Congratulations to Michael Weber, a former visiting student at CDE, who received the SAP Student Award for his thesis, “Highly Autonomous Consumer Buying Agents: Analyzing the Influence on Business Models” written as part of his coursework at Chair for Information Systems and Business Process Management at the Technical University of Munich and in cooperation with QUT’s Centre for the Digital Economy.
The SAP award is given to an inspiring work that has succeeded in expanding the theory in new, innovative, and practical ways.
Michael wrote his thesis under the supervision of Prof. Helmut Krcmar (TUM), Prof. Marek Kowalkiewicz (QUT), and Joerg Weking (TUM).
We are very proud of Michael’s achievement, and wish him all the best for his future career!
Below is the commendation delivered together with the award (translated from German):
The award is given to an inspiring work that has succeeded in skillfully expanding the theory in a new, innovative practical ways. Mr Weber’s master’s thesis can be classified in the research field of IT-driven business models. In practice, the work examines how autonomous agents are changing business models in the consumer business. In other words, how do companies have to react when a customer is no longer a person, but an algorithm? How do autonomous agents change business models?
In doing so, Mr Weber focused on the business benefits, such as the business models of autonomous agents. The aim of the master’s thesis was to find business model patterns that reflect the changes caused by autonomous buying agents in the consumer business. For this purpose, Mr Weber first analysed the literature on digital business models, autonomous buying agents and their areas of application in order to create a framework for the work.
The subsequent practical part of the work analyzed 23 case studies of successful autonomous buying agents. Examples are shopping with Amazon Alexa or a printer that automatically reorders ink cartridges. Mr Weber then cleverly combined an inductive approach with the case studies and deductive approach from theory to create a taxonomy of business models for autonomous buying agents. This taxonomy served as the basis for deriving three clusters and eight sub-clusters of common business model patterns for autonomous buying agents. The business model taxonomy and business model patterns show what companies have to adjust to when the customer is not a person but an algorithm or an autonomous agent.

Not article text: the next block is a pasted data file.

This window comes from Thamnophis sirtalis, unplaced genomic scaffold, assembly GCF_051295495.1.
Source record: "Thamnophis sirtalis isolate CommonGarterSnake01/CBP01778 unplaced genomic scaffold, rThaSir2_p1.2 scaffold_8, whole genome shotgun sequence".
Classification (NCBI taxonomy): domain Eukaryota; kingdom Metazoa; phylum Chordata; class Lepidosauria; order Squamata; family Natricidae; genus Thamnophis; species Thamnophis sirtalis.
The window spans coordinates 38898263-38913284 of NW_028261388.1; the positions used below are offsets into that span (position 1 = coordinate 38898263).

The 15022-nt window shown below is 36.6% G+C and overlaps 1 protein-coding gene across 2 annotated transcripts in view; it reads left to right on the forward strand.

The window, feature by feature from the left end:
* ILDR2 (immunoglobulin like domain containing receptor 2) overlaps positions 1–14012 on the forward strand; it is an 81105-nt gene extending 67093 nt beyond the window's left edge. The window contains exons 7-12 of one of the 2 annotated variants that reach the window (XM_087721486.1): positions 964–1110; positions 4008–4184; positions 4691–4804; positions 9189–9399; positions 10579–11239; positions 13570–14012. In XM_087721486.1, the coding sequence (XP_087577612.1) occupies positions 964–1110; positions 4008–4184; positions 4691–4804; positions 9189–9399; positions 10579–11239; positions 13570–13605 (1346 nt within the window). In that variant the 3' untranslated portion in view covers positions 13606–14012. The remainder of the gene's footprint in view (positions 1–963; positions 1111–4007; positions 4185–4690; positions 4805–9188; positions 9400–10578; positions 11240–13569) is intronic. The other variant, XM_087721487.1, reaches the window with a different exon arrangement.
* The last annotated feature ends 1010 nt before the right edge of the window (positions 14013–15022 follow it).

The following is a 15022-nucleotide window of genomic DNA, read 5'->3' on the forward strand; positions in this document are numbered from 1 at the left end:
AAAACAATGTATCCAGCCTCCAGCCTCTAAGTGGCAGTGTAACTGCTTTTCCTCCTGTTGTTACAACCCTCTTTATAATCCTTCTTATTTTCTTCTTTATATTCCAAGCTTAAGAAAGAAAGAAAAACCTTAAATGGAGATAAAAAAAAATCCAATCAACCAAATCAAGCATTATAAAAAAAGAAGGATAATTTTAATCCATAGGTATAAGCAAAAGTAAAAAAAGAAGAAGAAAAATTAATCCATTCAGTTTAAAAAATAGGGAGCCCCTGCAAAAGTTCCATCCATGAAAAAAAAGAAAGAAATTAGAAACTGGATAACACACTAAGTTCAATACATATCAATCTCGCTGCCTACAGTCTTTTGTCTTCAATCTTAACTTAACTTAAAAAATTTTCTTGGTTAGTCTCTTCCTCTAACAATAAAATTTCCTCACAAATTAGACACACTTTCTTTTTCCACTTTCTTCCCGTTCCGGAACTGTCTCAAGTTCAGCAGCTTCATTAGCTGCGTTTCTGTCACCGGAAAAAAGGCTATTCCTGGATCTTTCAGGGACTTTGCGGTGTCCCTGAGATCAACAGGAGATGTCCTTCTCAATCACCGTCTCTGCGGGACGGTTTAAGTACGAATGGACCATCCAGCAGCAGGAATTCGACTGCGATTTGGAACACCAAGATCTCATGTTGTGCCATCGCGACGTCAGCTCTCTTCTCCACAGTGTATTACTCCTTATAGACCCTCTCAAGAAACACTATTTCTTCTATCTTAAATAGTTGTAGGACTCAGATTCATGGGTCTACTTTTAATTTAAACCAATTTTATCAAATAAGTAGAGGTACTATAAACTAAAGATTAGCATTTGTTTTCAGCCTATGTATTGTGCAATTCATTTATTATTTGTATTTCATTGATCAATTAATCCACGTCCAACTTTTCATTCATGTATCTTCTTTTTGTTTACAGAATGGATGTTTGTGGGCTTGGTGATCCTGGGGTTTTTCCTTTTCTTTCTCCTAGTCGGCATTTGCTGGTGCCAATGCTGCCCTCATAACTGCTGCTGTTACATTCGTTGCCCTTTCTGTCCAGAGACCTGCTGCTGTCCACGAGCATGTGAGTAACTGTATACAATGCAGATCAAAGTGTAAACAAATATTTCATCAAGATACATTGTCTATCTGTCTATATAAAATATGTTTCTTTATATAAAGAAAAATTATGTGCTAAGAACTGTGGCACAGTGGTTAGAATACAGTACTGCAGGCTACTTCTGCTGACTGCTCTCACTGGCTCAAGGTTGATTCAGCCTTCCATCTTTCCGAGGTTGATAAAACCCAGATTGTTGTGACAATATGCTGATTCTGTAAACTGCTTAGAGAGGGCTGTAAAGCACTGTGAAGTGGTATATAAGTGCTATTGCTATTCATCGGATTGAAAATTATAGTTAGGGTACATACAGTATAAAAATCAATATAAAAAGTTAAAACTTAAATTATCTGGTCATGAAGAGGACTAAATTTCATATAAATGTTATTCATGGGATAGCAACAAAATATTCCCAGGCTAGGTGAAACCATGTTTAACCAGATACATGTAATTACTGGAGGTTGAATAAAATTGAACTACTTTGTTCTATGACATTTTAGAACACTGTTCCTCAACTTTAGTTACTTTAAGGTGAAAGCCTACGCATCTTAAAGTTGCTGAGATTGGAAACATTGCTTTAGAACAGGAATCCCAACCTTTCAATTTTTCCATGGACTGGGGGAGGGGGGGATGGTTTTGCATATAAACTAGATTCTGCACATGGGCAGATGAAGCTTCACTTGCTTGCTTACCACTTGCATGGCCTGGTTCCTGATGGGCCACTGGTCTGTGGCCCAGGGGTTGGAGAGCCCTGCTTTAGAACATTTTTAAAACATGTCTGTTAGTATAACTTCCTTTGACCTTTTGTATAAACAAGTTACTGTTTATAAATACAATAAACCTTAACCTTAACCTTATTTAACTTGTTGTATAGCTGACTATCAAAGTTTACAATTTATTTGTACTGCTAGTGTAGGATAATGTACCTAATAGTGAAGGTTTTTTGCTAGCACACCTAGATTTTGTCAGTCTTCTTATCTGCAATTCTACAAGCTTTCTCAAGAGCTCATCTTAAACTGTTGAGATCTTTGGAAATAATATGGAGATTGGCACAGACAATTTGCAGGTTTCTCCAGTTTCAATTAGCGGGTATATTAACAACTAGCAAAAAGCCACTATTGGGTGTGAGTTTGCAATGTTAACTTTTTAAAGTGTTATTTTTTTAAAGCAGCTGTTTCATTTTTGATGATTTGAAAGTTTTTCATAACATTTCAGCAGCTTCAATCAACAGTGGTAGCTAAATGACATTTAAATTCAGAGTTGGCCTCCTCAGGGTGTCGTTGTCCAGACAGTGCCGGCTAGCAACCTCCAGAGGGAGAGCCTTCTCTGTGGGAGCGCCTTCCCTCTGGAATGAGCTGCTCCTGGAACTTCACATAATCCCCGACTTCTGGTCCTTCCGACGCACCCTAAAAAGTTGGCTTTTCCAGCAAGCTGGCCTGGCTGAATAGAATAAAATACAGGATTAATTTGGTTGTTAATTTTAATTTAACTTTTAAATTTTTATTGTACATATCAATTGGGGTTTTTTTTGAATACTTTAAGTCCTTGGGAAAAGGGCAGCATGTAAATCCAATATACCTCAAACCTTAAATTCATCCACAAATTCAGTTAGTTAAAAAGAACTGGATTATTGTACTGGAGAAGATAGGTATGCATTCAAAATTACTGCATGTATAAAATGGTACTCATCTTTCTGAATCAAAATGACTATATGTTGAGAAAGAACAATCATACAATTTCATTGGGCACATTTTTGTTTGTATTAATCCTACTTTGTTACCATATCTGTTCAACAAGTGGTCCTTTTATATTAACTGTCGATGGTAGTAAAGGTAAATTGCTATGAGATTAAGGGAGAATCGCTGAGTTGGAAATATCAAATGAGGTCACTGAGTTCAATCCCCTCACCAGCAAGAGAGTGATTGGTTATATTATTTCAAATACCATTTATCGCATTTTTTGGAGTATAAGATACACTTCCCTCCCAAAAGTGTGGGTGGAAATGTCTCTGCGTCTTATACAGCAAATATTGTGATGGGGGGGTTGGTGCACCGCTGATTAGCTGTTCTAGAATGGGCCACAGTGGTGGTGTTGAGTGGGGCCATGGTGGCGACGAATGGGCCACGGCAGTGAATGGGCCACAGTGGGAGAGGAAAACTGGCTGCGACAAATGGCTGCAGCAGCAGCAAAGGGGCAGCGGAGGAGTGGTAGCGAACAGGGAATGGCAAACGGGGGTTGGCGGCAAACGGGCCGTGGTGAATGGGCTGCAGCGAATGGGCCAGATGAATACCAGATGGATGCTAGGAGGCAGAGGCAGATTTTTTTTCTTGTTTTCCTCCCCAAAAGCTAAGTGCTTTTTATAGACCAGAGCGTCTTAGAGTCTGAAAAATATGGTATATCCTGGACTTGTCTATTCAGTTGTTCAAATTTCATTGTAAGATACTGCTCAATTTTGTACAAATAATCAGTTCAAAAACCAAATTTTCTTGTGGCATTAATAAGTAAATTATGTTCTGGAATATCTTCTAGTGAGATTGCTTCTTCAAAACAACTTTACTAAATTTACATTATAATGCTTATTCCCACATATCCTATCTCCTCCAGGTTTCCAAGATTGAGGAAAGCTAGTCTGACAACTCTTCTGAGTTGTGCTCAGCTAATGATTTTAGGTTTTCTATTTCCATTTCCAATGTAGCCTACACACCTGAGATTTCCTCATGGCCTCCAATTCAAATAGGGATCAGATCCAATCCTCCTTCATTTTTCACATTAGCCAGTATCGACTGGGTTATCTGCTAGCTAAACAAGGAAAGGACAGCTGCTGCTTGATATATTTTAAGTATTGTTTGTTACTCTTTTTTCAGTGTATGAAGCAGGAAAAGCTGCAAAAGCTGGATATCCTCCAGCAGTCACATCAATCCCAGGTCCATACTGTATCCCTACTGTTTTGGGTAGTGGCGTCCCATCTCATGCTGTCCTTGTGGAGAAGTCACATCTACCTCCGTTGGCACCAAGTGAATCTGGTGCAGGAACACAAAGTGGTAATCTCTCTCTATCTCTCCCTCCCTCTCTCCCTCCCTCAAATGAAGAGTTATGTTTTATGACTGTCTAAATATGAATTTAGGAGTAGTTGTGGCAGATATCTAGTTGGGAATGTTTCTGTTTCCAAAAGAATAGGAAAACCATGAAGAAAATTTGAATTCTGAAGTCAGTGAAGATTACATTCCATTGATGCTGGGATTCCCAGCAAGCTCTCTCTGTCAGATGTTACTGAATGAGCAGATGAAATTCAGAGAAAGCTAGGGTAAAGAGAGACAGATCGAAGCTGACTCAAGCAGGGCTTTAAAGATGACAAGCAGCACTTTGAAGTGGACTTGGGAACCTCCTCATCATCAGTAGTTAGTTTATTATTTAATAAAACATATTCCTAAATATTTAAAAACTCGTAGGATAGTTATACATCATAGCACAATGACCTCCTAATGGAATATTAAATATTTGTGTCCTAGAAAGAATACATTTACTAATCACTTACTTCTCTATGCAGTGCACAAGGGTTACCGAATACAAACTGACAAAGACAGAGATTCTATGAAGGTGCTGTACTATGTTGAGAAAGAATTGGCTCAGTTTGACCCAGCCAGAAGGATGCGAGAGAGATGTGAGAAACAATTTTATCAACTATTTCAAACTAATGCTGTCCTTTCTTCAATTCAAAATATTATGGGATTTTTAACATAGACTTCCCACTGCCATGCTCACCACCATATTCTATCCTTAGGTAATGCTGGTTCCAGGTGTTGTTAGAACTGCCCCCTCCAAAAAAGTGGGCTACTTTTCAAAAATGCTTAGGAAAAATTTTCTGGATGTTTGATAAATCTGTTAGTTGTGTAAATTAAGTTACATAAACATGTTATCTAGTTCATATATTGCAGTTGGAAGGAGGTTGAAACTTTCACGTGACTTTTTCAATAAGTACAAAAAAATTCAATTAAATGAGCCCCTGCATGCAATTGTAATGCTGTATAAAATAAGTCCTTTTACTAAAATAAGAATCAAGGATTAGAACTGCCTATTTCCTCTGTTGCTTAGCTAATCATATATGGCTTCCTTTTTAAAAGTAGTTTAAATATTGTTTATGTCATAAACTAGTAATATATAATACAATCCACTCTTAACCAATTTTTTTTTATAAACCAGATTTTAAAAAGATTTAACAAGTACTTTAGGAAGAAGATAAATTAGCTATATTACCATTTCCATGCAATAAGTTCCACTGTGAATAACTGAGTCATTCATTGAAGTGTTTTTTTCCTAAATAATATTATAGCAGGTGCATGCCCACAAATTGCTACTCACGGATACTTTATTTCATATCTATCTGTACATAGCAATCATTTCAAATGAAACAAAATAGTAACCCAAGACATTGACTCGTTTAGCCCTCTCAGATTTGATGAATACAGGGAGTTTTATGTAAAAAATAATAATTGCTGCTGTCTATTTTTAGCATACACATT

The results also have important implications for future research. The classifications of business models for autonomous buying agents can be used as constructs in future theories. For example, it can be examined which pattern is successful in which context. Thus, the work not only shows clear recommendations for action but also contributes to a basis for future research on autonomous buying agents.
Parts of the master’s thesis have already been presented at an Australian conference for service research (SERVSIG 2020) and at the German conference for business informatics (WI 2020) and successfully published in two articles. After successfully completing his studies at the chair of business informatics of Prof. Krcmar, Mr Weber decided to start as a research assistant and doctoral candidate. Here he would like to further investigate how businesses can successfully implement artificial intelligence and apply it in new business models.